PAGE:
Bully’s Blog #8

Well we are halfway through the regatta and have some work to do. We have seen some improvements and are getting more competitive.

On the protest front we could not get our hearings re-opened. We were unaware that the protest list and times were displayed on an adjoining window to the display of the times that protests have to be lodged. We felt there was some ambiguity with having half of the protest displayed on one window and the rest on another. We checked regularly under the lodgement time window without realising the information was posted elsewhere. Without our kids or team being informed verbally and unaware of incidents on water, we did not attend the protests. We could not get them re-opened as new evidence was required and so unfortunately in the absence of a defence we were disqualified in both cases.

We had one other protest last night with Will And Hugo, they were involved in an incident at a mark rounding. They tacked under another English boat forcing her to alter course and they hit the mark. They took a 360-degree turn penalty under their own volition as you are required for making contact with the mark. Then looking back saw the English boat having trouble being swamped at the mark and realising they had fouled her took a 720-degree turn for that. The protest committee took the view that the time lapse (2 mins) was too long as the rules state it must be done promptly. So the boys were awarded a DNE penalty. I think the DNE penalty was awarded in lieu of the DSQ so the English sailors could claim redress for losing a lot of ground in an incident not of their making.

The food at the New Years Eve party the team attended.

The food at the New Years Eve party the team attended.

Sorry about the long-winded aspect of the protest, but it had to be explained. It is a real shame for the boys, but one of the coaching mantras I embrace is “we can’t change what has happened, but we can learn from it”. As I said to the sailors on day one, you can’t win the regatta on the first few days but you can lose it!

But as a coach I have to say that in both the re-opening inquiries and the protest, our sailors were very nervous but handled themselves with dignity and good manners. I was so proud of them, polite and when the results went against them thanked the protest committee and shook hands with protestors. Will’s protest was held on New Year’s Eve and he wished them Happy New Year. The results mean that two of our very best sailors who had done well are now well back in the field. But sometimes being a great sportsman is not about the result, class acts Will Cooper and a Issi Declerck.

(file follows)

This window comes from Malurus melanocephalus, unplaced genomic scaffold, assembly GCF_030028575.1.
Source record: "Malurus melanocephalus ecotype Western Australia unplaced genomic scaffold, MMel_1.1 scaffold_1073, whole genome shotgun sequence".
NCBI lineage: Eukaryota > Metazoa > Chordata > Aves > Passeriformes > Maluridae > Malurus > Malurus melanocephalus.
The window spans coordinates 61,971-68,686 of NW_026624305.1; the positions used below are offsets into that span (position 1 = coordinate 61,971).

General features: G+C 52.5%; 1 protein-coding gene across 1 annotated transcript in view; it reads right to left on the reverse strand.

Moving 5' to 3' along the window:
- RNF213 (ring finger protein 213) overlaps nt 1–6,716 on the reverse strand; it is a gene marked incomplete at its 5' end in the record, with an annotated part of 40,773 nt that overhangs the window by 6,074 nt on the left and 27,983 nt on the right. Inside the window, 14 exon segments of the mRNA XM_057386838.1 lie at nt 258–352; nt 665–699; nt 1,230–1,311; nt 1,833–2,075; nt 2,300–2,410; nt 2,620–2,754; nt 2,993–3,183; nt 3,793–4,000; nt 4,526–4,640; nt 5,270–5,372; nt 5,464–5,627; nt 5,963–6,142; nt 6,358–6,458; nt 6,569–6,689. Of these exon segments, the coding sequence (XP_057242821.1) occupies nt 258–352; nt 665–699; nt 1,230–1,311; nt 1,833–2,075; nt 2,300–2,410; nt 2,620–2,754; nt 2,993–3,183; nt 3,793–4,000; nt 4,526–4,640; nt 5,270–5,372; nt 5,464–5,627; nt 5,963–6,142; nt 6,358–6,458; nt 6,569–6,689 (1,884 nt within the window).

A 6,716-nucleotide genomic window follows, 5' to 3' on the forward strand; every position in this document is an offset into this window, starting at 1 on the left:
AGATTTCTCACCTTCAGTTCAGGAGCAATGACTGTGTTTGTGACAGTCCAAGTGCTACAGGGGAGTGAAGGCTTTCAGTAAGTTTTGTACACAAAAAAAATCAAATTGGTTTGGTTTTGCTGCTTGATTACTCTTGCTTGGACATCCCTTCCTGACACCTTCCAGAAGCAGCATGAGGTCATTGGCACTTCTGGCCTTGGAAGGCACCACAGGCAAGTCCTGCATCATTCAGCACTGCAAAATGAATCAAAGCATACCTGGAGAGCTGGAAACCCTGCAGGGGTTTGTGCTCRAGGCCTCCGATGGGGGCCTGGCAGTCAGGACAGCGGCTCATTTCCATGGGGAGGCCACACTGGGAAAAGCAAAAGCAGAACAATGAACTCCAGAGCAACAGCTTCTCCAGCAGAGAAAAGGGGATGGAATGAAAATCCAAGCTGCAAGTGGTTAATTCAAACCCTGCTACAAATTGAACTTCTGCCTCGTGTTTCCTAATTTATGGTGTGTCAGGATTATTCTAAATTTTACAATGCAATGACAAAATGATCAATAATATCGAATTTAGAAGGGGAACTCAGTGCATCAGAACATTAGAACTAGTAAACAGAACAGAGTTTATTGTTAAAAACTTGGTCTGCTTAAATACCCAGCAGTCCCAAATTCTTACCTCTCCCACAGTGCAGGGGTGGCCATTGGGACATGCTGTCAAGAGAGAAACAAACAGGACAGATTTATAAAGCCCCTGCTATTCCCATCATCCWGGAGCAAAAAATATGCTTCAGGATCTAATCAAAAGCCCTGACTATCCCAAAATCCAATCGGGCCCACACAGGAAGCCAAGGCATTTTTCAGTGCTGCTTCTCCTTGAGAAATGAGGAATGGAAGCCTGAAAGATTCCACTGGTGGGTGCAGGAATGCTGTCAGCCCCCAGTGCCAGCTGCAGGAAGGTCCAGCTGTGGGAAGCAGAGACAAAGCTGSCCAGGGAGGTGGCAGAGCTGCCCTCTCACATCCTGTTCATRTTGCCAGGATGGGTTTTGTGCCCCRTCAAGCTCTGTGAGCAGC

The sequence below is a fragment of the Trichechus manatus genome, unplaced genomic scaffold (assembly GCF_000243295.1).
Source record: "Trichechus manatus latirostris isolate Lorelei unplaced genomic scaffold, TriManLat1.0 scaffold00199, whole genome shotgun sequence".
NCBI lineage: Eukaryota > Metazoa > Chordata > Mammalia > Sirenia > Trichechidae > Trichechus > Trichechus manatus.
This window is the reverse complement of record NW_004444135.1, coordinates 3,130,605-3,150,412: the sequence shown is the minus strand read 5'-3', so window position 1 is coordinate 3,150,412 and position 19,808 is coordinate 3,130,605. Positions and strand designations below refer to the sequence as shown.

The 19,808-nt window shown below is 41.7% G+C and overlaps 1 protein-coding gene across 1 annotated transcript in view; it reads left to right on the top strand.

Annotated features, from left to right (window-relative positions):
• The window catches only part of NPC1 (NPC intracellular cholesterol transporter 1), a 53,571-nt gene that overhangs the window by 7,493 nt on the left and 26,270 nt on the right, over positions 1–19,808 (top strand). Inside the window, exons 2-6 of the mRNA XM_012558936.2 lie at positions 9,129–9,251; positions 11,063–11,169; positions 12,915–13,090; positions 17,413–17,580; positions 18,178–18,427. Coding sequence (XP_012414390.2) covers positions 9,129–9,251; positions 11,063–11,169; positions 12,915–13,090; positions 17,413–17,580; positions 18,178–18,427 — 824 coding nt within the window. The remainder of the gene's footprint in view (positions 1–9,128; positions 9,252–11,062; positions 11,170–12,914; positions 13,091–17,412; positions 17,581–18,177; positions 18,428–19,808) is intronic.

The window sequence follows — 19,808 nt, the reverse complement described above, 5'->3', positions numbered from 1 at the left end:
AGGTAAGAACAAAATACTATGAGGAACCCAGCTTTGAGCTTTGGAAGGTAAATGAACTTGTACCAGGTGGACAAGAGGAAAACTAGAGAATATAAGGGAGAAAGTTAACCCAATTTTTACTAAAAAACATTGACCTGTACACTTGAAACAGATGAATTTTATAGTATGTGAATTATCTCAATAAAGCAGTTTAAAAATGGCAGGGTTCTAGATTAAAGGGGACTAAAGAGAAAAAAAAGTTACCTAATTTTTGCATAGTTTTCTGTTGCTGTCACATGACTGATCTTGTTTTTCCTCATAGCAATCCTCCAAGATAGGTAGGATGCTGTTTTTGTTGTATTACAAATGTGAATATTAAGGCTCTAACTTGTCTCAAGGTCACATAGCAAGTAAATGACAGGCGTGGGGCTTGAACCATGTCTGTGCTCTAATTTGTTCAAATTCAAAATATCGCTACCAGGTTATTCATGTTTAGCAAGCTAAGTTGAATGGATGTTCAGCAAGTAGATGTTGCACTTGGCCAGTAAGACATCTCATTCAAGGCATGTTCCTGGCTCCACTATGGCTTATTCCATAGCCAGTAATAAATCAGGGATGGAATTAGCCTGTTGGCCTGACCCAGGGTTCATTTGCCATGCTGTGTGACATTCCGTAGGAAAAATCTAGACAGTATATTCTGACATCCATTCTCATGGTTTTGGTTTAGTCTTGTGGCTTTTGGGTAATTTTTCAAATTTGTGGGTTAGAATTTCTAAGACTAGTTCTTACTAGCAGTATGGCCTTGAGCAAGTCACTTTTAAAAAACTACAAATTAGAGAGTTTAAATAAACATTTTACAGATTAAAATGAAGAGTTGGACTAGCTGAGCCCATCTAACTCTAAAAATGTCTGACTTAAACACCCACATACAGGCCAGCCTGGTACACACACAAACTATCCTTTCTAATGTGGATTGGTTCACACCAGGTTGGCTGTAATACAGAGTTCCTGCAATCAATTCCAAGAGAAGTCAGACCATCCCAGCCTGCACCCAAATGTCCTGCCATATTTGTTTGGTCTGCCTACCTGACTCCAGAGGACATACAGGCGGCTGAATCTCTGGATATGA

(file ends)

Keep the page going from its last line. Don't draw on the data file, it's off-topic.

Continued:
Onto the racing, once again we saw an improvement. The kids are sailing well but the conditions don’t suit their size and technique. They are all embracing change and adapting all the time.

Alyssa and Mitch Kelsey have jumped into the top 10 — The Pride of South Australia!

Charlie Goodfellow and Toby Legg are moving up the scoreboard as well. As I said earlier Will and Hugo Allison are getting some good results across the line. The rest are evenly spread across the fleet.

Some of the Australian Team at the New Years Eve party.

Some of the Australian Team at the New Years Eve party.

We had New Year’s Eve at the Club Nautico Albatros last night and they certainly love their fireworks here. It was great to see all the kids from different nations mingling, we were caught on the hop as we had to do a team dance routine. The kids (and some comfortably imbibed parents) did a great rendition of “Nutbush City Limits”. We will have to work on this for future. Perhaps some AC/DC corroboree mix might be in order, I think we will leave the Angels “Am I ever going to see your face again” to one side for the moment!

Today is our lay day, New Year’s Day and we are having a BBQ at the yacht club (more meat) and then doing the Delta Run. Right where the Parana River meets the Rio de la Plata, the “Delta del Paraná” consists of several islands in an area of 320 kilometres long and 40-60 kilometres wide. The lower part (closer to the Rio de la Plata) is 20 kilometres to the north of Buenos Aires and is a main tourist attraction. There are several towns along its coasts, each with its unique features. Looking forward to chill out as tomorrow we recommence racing and it looks like we will have more wind. The forecast of more than 17 knots we eagerly anticipated has been downgraded to 12 knots. Then follow two more light and variable days to finish off the regatta.

Although some things aren’t going our way, a great experience for all.